The Baroness (novels)
The Baroness is the name of a short-lived series of espionage novels by Paul Kenyon. Eight novels in the series were published from 1974 to 1975 by Pocket Books. This series of books profiles the adventures of Baroness Penelope St. John-Orsini, a voluptuous international playgirl who is also lethal secret superspy.
Fictional character biography
A former Vogue and Elle cover model, the Baroness is a "long-legged beauty in her early thirties" who runs a model agency as a cover for her espionage missions. Her preferred weapon is the Bernadelli VB .25 caliber.
She drinks martini cocktails, smokes the occasional joint, drives a red Porsche, throws lavish parties in her Rome mansion and enjoys fiery but casual sex with a series of handsome hunks, including suspected enemies she may well have to kill. Her jade green eyes, raven black hair and "explicit cheekbones" prove the perfect smokescreen. "There wasn't a line or shadow on her lovely face to show the deadly secrets that lay behind it."
Born Penelope Worthington into a Philadelphia banking family, she was educated at Miss Frothingham's Finishing School. Her father was Arthur Worthington and she sometimes recalls his wisdom with fondness. While still young, she married an older man John Stanton Marlowe, who performed "mysterious errands" for the US government. The marriage was short-lived. He died while piloting his own Gulfstream jet.
She turned to modeling and while on assignment in Italy met the Baron Reynaldo St. John Orsini, a thrill-seeking playboy. It was the Baron who "brought her to life again." Their three-year marriage was a whirlwind of jet-setting parties, fast cars and scuba diving. "Life,” he tells her, “is keener when death is looking over your shoulder."
Following a tire blow-out on his Ferrari, the Baron died in the Monte Carlo Grand Prix. Penelope inherited his money, becoming independently wealthy, but for the second time found life a "void." That is, until a government friend of her first husband recruited her. Over two years, she was trained in weaponry, close combat and martial arts, learning how to pass out under interrogation and kill a man with a hairpin.
Eight Baroness novels were published within the space of one year (1974–1975) by Pocket Books, all credited to Paul Kenyon, a house pseudonym used by book packager Lyle Kenyon Engel for Donald Moffitt. The book covers were illustrated by Hector Garrido. The titles were:
- The Ecstasy Connection
- Diamonds Are for Dying
- Death Is a Ruby Light
- Hard-core Murder
- Operation Doomsday
- Sonic Slave
- Flicker of Doom
- Black Gold
In 1975, Futura reprinted only the first four books in England, with different covers.
French translations were published in 1975 by Eroscope under a different series name, "Penny", the nickname of the protagonist in the novels. Eroscope published all eight novels listed above and a ninth, Photo-Phobie, which was never published in English.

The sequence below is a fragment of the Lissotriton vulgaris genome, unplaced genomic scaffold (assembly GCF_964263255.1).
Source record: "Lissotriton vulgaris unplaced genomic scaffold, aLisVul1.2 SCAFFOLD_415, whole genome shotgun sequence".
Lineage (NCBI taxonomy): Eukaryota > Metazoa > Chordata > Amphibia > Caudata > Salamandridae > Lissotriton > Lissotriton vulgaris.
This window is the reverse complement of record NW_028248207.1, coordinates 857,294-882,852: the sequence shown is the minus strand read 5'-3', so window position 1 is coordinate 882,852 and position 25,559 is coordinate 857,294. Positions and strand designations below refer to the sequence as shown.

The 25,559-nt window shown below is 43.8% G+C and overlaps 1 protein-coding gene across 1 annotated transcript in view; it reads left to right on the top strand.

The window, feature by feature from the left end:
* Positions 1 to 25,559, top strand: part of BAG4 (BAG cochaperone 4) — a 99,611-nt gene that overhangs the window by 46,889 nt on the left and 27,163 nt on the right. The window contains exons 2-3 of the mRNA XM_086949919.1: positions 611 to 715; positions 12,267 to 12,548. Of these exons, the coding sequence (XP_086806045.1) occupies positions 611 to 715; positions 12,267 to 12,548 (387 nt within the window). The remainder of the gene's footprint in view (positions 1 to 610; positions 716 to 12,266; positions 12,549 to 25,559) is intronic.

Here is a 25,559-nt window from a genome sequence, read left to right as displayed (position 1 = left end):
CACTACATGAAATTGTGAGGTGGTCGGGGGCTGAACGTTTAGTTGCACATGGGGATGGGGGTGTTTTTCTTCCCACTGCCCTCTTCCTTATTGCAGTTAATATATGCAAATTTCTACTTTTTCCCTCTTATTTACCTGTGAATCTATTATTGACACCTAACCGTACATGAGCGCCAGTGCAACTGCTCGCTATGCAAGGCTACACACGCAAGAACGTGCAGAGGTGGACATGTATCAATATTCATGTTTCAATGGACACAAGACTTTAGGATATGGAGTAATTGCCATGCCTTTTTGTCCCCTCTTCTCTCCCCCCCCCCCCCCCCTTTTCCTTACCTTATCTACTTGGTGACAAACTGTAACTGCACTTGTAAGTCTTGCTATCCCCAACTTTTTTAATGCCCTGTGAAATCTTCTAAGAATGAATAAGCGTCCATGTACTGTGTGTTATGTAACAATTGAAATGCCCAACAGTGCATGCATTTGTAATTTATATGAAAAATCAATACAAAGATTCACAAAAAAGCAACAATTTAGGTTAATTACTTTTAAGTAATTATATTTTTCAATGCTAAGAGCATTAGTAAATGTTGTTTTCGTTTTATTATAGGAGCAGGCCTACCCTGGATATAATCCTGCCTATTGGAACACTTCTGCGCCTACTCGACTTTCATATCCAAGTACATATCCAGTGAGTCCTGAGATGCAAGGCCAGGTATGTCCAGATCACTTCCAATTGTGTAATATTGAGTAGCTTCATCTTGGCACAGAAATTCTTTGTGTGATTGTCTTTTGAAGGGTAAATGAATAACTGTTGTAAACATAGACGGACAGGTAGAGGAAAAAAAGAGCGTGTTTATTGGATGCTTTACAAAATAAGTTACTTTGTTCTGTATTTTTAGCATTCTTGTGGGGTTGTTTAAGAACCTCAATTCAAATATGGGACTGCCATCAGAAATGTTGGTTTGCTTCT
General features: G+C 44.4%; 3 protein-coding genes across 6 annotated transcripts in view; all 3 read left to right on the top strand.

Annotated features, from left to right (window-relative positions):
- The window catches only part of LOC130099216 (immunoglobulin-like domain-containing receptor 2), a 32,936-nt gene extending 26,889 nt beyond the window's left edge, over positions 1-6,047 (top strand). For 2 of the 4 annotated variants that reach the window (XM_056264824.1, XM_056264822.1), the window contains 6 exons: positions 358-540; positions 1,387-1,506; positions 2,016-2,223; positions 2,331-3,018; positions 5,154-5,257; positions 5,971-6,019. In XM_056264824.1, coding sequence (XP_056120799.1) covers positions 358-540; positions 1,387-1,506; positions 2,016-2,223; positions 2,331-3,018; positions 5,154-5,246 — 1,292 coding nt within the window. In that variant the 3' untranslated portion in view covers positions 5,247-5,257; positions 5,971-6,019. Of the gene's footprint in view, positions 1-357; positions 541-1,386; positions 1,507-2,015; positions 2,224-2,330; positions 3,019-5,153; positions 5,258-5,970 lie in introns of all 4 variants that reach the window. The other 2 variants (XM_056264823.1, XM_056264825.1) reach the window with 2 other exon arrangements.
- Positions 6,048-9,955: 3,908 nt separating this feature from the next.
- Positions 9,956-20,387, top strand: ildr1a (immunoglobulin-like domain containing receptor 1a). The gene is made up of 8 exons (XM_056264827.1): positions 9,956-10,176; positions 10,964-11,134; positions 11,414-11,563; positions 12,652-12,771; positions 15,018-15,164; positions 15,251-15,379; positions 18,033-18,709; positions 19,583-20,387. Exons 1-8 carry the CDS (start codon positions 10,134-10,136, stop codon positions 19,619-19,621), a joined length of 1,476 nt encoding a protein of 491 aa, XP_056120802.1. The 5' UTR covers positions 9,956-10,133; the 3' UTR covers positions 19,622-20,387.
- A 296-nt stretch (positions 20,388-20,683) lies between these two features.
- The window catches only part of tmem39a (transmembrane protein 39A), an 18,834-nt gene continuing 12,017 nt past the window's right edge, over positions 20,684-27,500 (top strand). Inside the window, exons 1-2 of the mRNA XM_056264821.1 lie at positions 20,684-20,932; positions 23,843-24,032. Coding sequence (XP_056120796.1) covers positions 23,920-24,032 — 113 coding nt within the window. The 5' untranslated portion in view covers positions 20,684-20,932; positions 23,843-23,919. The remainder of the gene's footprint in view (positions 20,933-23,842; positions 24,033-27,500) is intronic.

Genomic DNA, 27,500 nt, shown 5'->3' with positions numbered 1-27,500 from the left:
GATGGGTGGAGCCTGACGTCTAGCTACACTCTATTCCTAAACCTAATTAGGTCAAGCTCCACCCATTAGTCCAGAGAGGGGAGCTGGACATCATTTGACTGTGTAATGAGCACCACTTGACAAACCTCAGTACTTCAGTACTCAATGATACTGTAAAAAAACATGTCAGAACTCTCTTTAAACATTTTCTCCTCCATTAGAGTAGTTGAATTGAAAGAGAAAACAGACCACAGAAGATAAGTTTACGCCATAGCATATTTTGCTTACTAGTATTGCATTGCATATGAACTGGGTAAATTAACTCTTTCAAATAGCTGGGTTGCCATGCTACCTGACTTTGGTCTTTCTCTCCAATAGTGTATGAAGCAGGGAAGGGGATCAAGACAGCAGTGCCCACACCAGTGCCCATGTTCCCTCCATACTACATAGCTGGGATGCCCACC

Due to the high volume of output in such a short period of time under the Kenyon name, speculations abound whether Kenyon was one author or if this was a pseudonym for more than one writer, a common practice of using house pseudonyms in adventure fiction at that time. Some authors have said that Paul Kenyon was indeed a "house" name used by a book packager Lyle Kenyon Engel, of Book Creations, Inc. However, Donald Moffitt admitted that he was the sole author of the eight published Baroness novels.
Engel contracted and paid for three more Baroness titles, but these were never published. Peter Mayer of Simon and Schuster, a division of Pocket Books, canceled the series after the three manuscripts were written. He thought that action/adventure series were not selling enough in numbers to keep it going. The unpublished titles were:
- A Black Hole to Die In by Donald Moffitt
- Death is a Copycat by Donald Moffitt
- Quicktime Death by Robert Vardeman in 1976
The pulp tradition
Published at a time when male characters such as Nick Carter-Killmaster and Mack Bolan dominated the paperback spy genre, The Baroness series distinguished itself by featuring an equally lethal and promiscuous female character.
The novels' sex scenes contain many examples of the graphically poetic pulp tradition:
- "She opened her mouth and the tongue, like a sly little animal, darted in."
- "His tool grew in her hand until it was a rigid club, hot and heavy to the touch..."
- "The livid pipe still protruded straight out, glistening with their mingled secretions."
- "She flicked it downward to the slippery underside and found it muscularly imprisoned."
- "Penelope felt an electric shock travel downward through the center of her body to where she was plastered wetly to the padded barstool."
- "They lay side by side like exhausted wrestlers... a single sparkling droplet trying to ooze out of his blunt tip."